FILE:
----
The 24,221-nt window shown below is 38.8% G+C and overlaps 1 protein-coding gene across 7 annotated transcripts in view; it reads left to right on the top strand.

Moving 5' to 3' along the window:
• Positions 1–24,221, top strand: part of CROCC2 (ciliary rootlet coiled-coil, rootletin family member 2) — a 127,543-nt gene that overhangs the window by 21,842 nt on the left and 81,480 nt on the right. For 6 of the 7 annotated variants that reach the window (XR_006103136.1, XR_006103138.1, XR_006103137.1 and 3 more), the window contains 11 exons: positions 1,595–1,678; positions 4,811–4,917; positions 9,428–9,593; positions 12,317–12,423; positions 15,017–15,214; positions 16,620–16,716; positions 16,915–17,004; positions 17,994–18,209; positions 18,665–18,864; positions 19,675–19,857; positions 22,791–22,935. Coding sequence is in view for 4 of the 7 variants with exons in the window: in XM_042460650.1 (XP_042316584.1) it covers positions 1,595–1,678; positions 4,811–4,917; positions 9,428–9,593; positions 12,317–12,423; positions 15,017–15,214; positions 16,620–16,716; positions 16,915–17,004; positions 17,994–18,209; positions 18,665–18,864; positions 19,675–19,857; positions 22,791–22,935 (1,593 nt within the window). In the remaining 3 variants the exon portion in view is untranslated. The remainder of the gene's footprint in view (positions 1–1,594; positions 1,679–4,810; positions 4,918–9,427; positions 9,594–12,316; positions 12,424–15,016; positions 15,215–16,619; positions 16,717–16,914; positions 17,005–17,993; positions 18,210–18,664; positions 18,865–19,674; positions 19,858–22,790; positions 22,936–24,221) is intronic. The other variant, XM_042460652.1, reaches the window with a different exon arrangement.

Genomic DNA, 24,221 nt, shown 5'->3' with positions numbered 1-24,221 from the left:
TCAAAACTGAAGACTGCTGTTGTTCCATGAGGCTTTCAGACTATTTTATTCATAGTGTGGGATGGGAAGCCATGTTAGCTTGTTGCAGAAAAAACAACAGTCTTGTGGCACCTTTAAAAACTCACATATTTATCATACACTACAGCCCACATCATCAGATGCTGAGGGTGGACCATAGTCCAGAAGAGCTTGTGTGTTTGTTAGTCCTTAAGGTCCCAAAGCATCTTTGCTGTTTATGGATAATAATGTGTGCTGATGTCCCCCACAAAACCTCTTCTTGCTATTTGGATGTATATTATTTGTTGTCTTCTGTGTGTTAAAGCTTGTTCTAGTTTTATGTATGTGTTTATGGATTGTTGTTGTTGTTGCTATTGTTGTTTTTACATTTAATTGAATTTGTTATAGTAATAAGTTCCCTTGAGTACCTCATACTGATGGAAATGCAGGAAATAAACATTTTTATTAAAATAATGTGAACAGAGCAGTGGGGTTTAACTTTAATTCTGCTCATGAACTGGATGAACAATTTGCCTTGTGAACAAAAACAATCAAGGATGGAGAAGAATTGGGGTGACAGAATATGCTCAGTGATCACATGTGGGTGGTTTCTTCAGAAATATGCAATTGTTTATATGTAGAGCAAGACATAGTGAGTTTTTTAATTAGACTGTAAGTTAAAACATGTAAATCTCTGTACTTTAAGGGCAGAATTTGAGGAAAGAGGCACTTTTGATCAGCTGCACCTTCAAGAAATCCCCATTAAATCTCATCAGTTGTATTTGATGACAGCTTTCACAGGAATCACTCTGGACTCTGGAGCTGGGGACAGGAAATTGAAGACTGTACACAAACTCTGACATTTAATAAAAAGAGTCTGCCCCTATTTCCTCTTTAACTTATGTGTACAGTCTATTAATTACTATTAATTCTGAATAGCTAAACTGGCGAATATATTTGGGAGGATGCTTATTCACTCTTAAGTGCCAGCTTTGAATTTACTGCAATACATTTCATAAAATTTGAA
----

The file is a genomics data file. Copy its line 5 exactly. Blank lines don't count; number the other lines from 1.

TCAAAACTGAAGACTGCTGTTGTTCCATGAGGCTTTCAGACTATTTTATTCATAGTGTGGGATGGGAAGCCATGTTAGCTTGTTGCAGAAAAAACAACAGTCTTGTGGCACCTTTAAAAACTCACATATTTATCATACACTACAGCCCACATCATCAGATGCTGAGGGTGGACCATAGTCCAGAAGAGCTTGTGTGTTTGTTAGTCCTTAAGGTCCCAAAGCATCTTTGCTGTTTATGGATAATAATGTGTGCTGATGTCCCCCACAAAACCTCTTCTTGCTATTTGGATGTATATTATTTGTTGTCTTCTGTGTGTTAAAGCTTGTTCTAGTTTTATGTATGTGTTTATGGATTGTTGTTGTTGTTGCTATTGTTGTTTTTACATTTAATTGAATTTGTTATAGTAATAAGTTCCCTTGAGTACCTCATACTGATGGAAATGCAGGAAATAAACATTTTTATTAAAATAATGTGAACAGAGCAGTGGGGTTTAACTTTAATTCTGCTCATGAACTGGATGAACAATTTGCCTTGTGAACAAAAACAATCAAGGATGGAGAAGAATTGGGGTGACAGAATATGCTCAGTGATCACATGTGGGTGGTTTCTTCAGAAATATGCAATTGTTTATATGTAGAGCAAGACATAGTGAGTTTTTTAATTAGACTGTAAGTTAAAACATGTAAATCTCTGTACTTTAAGGGCAGAATTTGAGGAAAGAGGCACTTTTGATCAGCTGCACCTTCAAGAAATCCCCATTAAATCTCATCAGTTGTATTTGATGACAGCTTTCACAGGAATCACTCTGGACTCTGGAGCTGGGGACAGGAAATTGAAGACTGTACACAAACTCTGACATTTAATAAAAAGAGTCTGCCCCTATTTCCTCTTTAACTTATGTGTACAGTCTATTAATTACTATTAATTCTGAATAGCTAAACTGGCGAATATATTTGGGAGGATGCTTATTCACTCTTAAGTGCCAGCTTTGAATTTACTGCAATACATTTCATAAAATTTGAA